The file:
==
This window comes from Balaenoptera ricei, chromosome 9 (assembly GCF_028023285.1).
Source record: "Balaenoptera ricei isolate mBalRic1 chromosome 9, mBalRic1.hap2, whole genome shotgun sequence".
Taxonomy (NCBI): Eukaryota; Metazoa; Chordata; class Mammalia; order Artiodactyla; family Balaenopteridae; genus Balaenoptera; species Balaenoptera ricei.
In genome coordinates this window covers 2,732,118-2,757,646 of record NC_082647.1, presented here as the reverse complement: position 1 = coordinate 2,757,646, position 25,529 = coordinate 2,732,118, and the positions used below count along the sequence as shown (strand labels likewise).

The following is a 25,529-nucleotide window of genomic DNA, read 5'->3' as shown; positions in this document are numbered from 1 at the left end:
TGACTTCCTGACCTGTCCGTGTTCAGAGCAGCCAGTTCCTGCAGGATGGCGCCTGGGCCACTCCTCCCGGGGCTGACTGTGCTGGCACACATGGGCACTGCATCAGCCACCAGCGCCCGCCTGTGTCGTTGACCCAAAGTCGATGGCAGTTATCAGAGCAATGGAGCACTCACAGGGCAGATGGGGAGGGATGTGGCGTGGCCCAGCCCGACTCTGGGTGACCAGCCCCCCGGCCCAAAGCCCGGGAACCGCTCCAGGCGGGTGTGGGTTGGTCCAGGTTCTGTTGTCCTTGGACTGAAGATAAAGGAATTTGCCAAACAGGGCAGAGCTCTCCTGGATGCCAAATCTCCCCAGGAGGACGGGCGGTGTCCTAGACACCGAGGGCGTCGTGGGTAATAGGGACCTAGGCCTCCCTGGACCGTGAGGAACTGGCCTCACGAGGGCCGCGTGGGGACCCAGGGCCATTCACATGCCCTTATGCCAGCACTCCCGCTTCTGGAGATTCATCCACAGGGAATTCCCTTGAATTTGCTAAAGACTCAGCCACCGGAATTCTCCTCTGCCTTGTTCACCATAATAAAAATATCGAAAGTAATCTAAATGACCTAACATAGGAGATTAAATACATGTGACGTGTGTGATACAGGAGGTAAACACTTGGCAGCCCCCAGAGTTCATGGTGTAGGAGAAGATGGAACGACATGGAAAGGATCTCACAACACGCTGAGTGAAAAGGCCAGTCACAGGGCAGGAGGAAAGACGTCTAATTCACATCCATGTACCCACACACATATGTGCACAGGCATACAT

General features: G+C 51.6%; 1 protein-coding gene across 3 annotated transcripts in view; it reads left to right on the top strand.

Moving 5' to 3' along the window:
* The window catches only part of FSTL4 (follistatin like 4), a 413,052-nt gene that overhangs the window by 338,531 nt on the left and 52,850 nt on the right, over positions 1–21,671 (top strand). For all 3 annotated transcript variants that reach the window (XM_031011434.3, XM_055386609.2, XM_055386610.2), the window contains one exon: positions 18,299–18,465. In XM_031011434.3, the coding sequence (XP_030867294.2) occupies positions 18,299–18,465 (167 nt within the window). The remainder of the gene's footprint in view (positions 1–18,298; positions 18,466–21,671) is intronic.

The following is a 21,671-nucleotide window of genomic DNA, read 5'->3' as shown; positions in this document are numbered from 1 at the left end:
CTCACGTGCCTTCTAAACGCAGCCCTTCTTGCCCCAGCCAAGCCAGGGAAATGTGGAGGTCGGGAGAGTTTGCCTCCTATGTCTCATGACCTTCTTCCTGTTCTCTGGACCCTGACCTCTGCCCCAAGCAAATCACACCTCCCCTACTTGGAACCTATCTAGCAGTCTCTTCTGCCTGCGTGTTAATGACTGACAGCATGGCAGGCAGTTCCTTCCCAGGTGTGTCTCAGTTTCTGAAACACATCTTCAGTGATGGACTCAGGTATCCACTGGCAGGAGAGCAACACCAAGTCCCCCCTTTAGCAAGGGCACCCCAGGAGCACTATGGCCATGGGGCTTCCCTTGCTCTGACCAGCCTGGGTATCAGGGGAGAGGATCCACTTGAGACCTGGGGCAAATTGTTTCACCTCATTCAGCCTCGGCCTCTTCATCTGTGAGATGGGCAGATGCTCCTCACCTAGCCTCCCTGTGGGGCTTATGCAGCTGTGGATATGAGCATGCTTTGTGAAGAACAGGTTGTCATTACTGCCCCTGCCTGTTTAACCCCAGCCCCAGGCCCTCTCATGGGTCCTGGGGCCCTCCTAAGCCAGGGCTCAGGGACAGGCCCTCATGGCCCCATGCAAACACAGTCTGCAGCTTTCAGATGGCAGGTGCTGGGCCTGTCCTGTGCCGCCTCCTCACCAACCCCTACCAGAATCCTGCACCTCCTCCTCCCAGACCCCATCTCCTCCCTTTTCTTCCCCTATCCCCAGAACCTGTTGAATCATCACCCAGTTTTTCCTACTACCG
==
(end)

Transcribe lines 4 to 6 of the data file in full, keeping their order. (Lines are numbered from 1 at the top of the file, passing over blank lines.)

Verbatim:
In genome coordinates this window covers 2,732,118-2,757,646 of record NC_082647.1, presented here as the reverse complement: position 1 = coordinate 2,757,646, position 25,529 = coordinate 2,732,118, and the positions used below count along the sequence as shown (strand labels likewise).

The following is a 25,529-nucleotide window of genomic DNA, read 5'->3' as shown; positions in this document are numbered from 1 at the left end:
TGACTTCCTGACCTGTCCGTGTTCAGAGCAGCCAGTTCCTGCAGGATGGCGCCTGGGCCACTCCTCCCGGGGCTGACTGTGCTGGCACACATGGGCACTGCATCAGCCACCAGCGCCCGCCTGTGTCGTTGACCCAAAGTCGATGGCAGTTATCAGAGCAATGGAGCACTCACAGGGCAGATGGGGAGGGATGTGGCGTGGCCCAGCCCGACTCTGGGTGACCAGCCCCCCGGCCCAAAGCCCGGGAACCGCTCCAGGCGGGTGTGGGTTGGTCCAGGTTCTGTTGTCCTTGGACTGAAGATAAAGGAATTTGCCAAACAGGGCAGAGCTCTCCTGGATGCCAAATCTCCCCAGGAGGACGGGCGGTGTCCTAGACACCGAGGGCGTCGTGGGTAATAGGGACCTAGGCCTCCCTGGACCGTGAGGAACTGGCCTCACGAGGGCCGCGTGGGGACCCAGGGCCATTCACATGCCCTTATGCCAGCACTCCCGCTTCTGGAGATTCATCCACAGGGAATTCCCTTGAATTTGCTAAAGACTCAGCCACCGGAATTCTCCTCTGCCTTGTTCACCATAATAAAAATATCGAAAGTAATCTAAATGACCTAACATAGGAGATTAAATACATGTGACGTGTGTGATACAGGAGGTAAACACTTGGCAGCCCCCAGAGTTCATGGTGTAGGAGAAGATGGAACGACATGGAAAGGATCTCACAACACGCTGAGTGAAAAGGCCAGTCACAGGGCAGGAGGAAAGACGTCTAATTCACATCCATGTACCCACACACATATGTGCACAGGCATACAT